| Dir: Woody Allen
“It’s such a shame that you’re going to have to wake up from this fabulous illusion. Just once, before the ugly curtain of reality drops on both of us.”
Such is the function and attraction of cinema. Cue the laughably orchestrated indoor fireworks display to illustrate and celebrate the sparkle that it has brought to your life.
The Curse of the Jade Scorpion was the first film following the fairly acrimonious split between Allen and his longtime close friend, confident and recent producer, Jean Doumanian. Part of this was related to Woody requesting a larger downside than the low seven figure sum that Sweetland Films, Doumanian and her partner Jacqui Safra’s prodoction studio, could provide (and far more than he was getting 10 years ago with the supposed trade minimum under Orion). The far more significant part, however, was Allen suing the company for defrauding him of $12 million and much publicized trial.
Like he did with Manhattan Murder Mystery following his split and custody trial with Mia Farrow, Woody rebounded and distracted himself with a tonally muddled screwball comedy-mystery-noir-romp from the 1940s. Under a state of hypnosis by a criminal stage magician, C.W. Briggs (Allen) is instructed to orchestrate a strong jewel robberies from New York’s elite. The comedic set up comes from Briggs being the insurance inspector assigned to solve these crimes that he has no recollection of committing.
This was the second of his “amusing ideas” scraped from the back of a dusty drawer and this came in at a total budget of $26 million. What the most expensive Woody Allen film to date led to is, for me, a pleasant and pleasurable farce with a final arc that, against my better judgement, really charmed me. Dramaturgically it’s one of his most solid works of this era – the plot is lively and rolls along at a nice pace with good humour. It outstays its welcome with a dip of energy in the middle, but it’s a fun ride if you invest in this magical space where Woody operates in. Some of his finest work comes in exploring the ecstasy of fantasy to abandon the cruelty of reality: Alice, Everyone Says I Love You, Oedipus Wrecks, The Purple Rose of Cairo, Midnight in Paris and so on. That Woody is escaping his own harsh reality through his work adds an unintentional potency.
It is, however, as rapid in one liners as any other Allen creation, even if the batting average is much lower. Some are definitely home runs: “The place is a mess. If I had known you were coming I’d have had the maid rearrange the dirt.”, “I made a duplicate of your key, which you can have for no extra charge.” Sometimes, the best laughs come from the simplest and most formulaic of set ups:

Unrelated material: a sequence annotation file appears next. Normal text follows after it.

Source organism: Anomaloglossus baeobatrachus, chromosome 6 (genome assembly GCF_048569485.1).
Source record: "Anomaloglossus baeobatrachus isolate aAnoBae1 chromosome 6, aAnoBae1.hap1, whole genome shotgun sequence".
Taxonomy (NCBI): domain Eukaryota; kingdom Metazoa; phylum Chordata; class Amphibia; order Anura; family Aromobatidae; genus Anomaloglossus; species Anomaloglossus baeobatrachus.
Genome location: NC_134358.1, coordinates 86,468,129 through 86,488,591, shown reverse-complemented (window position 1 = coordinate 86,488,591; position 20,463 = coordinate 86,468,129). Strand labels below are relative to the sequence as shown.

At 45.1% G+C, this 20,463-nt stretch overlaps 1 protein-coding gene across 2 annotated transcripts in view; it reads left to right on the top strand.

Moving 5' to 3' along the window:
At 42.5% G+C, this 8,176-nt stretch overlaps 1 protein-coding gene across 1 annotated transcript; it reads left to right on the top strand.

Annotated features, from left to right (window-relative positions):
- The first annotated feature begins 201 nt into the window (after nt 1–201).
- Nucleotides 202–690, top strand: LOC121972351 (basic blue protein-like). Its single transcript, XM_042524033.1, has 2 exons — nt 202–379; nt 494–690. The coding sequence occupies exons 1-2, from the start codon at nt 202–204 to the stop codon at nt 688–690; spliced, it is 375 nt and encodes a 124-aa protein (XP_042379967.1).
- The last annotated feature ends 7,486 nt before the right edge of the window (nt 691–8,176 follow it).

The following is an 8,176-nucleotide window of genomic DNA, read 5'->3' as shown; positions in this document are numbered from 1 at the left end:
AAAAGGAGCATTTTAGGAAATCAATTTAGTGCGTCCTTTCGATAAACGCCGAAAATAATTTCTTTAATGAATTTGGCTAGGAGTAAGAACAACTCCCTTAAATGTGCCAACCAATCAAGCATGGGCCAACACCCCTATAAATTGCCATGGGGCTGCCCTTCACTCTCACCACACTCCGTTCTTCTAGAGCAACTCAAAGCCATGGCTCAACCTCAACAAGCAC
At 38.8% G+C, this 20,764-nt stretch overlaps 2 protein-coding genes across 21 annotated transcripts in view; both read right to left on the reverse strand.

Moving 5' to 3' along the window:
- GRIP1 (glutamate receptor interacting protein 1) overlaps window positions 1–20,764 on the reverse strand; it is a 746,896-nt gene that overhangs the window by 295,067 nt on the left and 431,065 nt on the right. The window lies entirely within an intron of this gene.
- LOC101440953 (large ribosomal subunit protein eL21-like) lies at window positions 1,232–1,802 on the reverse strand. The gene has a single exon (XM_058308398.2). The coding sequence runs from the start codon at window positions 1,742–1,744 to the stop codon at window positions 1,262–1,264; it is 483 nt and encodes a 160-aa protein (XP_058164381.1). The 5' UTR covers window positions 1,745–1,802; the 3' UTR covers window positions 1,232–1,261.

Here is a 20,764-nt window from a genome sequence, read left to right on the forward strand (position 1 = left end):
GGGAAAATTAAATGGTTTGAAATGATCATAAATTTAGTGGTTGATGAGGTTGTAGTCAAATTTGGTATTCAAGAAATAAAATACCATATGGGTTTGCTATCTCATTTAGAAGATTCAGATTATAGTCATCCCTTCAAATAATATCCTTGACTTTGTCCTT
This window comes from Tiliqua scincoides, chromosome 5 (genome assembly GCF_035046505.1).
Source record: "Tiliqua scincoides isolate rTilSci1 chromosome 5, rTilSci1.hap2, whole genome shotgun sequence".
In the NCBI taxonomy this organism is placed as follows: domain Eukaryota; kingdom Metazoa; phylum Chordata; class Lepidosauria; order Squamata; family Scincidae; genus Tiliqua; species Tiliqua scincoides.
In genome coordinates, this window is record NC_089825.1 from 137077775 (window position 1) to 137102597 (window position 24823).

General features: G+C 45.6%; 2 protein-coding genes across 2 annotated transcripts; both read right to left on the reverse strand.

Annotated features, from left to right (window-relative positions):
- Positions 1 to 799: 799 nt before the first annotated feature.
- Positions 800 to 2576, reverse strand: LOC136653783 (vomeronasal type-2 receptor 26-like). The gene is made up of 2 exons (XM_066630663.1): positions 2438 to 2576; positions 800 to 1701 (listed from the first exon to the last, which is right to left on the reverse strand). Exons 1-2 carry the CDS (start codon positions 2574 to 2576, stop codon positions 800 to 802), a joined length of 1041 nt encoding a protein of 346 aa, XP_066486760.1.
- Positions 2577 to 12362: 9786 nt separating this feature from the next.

Betty: “I was aware that you sneaked out to the office mysteriously in the middle of the night and the lobby guard saw you. I know you have Laura Kensington’s stocking and she swears you kicked her our of bed to take care of some sudden business, which your super corroborates. They have a footprint, a matchbook with your fingerprint and still I believed that you didn’t do it. But now the actual stolen property turns up hidden in your bedroom”
C.W.: “So what are you saying, this makes you suspicious of me?”
However, one joke is more memorable than all for the wrong reasons: “My clergyman, who happens to be wanted to pederasty, will vouch for me.” While the many jokes of this nature before the early 90s continue to suggest thinly veiled personality traits, the jokes following the allegations are connotative of pure hubris. Or a complete lack of self-awareness and basic common sense decorum. None of that is why he is so harsh on the box office flop, released by DreamWorks in a staggering 900 screens, that the film became:
“I have great regrets and embarrassment. I feel that maybe – and there are many candidates for this – but it may be the worst film I’ve made. I let down an exceptionally gifted cast. It kills me to have a cast so gifted and not be able to come through for them. … I went wrong in playing the lead. I would have been better off if I had less laughs and has a straighter, tougher leading man…And I felt it as I was getting dailies every day. I didn’t know how to get out of it.”
He’s certainly not far off. Allen, in his mid-60s, does not carry the same affable charm as he did in the similar throwback hardened romantic lead role in Pay it Again, Sam. In fairness, while he didn’t exhaust the casting process, Tom Hanks and Jack Nicholson did decline the role. You also can’t fault Charlize Theron’s conviction in playing femme-fetale Laura Kensington (what a lovely homage to Lauren Bacall), but the character leaves a lot to be desired. She is a dated caricature within a caricatured world where women like her are aroused by the advances of the elderly Mr Briggs.
This is light, escapist entertainment – but it also doesn’t challenge you to confront its messages like the films listed prior. Viewing it in the context of 2001, let alone 2016, leaves it feeling awkwardly positioned. Yet some fans can still be intoxicated by the withering fumes of an older artist playing the same predictable cards. Not for much longer, however.
Part of Woody Wednesday. First viewing.